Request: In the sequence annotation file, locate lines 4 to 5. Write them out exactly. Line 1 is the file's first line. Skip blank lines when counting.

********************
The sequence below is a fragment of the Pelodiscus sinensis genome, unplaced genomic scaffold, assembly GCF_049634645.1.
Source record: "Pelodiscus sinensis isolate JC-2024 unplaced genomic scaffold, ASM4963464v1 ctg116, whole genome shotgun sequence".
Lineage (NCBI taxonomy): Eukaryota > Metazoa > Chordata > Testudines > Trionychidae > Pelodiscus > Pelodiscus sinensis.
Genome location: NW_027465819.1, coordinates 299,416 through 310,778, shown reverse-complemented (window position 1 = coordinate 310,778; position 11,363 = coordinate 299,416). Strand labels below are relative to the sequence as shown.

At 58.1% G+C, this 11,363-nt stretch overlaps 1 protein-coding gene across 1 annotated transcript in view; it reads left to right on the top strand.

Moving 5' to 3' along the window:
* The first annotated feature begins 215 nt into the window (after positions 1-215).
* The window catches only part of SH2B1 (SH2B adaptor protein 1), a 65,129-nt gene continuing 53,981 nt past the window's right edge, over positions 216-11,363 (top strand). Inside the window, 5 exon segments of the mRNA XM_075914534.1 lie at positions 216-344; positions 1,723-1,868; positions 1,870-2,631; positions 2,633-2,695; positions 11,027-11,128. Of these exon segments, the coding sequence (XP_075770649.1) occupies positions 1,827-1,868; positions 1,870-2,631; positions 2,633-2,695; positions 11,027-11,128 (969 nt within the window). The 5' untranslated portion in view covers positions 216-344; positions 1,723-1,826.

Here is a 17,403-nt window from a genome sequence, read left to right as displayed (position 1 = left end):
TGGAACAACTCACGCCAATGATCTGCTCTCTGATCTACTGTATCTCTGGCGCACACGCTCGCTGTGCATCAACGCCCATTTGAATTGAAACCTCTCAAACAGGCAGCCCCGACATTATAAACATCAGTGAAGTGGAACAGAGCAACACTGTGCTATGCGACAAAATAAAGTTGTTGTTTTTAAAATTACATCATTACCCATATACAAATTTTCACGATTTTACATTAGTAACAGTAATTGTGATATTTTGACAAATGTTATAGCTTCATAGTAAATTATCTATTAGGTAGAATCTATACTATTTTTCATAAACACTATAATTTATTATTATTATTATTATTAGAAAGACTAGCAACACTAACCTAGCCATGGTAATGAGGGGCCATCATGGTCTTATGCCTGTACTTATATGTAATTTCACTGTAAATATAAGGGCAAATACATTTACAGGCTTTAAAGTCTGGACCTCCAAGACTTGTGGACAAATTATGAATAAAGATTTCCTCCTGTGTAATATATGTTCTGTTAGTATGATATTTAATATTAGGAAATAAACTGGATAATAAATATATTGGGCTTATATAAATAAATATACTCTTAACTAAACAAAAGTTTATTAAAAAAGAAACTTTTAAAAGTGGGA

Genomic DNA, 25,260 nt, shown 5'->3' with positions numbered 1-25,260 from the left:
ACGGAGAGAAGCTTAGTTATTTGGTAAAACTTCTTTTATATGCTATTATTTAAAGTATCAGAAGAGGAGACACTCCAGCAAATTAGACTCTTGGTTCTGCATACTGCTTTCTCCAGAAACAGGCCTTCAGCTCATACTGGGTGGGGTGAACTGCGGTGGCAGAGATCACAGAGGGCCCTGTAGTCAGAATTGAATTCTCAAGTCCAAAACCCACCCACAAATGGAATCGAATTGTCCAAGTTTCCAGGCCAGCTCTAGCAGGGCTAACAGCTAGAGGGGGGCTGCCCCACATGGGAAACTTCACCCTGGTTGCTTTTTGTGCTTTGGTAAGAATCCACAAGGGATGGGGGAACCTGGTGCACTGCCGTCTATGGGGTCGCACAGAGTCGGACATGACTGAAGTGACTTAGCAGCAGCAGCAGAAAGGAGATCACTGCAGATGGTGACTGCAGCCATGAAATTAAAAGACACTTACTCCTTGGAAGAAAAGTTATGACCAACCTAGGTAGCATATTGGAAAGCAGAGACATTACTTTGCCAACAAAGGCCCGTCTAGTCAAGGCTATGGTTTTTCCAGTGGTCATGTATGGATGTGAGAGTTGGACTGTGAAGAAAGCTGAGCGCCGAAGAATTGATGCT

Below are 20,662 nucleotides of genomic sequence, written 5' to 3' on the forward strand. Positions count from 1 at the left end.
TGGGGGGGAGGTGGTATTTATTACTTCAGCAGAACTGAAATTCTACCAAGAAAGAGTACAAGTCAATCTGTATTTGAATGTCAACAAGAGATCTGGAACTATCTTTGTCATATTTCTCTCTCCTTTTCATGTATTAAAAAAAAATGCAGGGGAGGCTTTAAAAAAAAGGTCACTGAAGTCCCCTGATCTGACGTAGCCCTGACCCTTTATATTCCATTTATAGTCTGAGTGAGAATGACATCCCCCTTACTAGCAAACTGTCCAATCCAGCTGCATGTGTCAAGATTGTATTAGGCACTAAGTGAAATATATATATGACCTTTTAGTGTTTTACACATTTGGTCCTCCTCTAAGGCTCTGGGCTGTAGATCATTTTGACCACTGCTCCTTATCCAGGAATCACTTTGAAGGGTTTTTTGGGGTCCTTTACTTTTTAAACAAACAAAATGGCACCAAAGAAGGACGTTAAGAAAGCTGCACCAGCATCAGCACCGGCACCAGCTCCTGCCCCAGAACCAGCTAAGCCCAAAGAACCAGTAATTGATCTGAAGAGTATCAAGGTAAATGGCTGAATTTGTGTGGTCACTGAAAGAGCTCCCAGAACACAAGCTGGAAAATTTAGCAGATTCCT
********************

Genome location: NW_027465819.1, coordinates 299,416 through 310,778, shown reverse-complemented (window position 1 = coordinate 310,778; position 11,363 = coordinate 299,416). Strand labels below are relative to the sequence as shown.

At 58.1% G+C, this 11,363-nt stretch overlaps 1 protein-coding gene across 1 annotated transcript in view; it reads left to right on the top strand.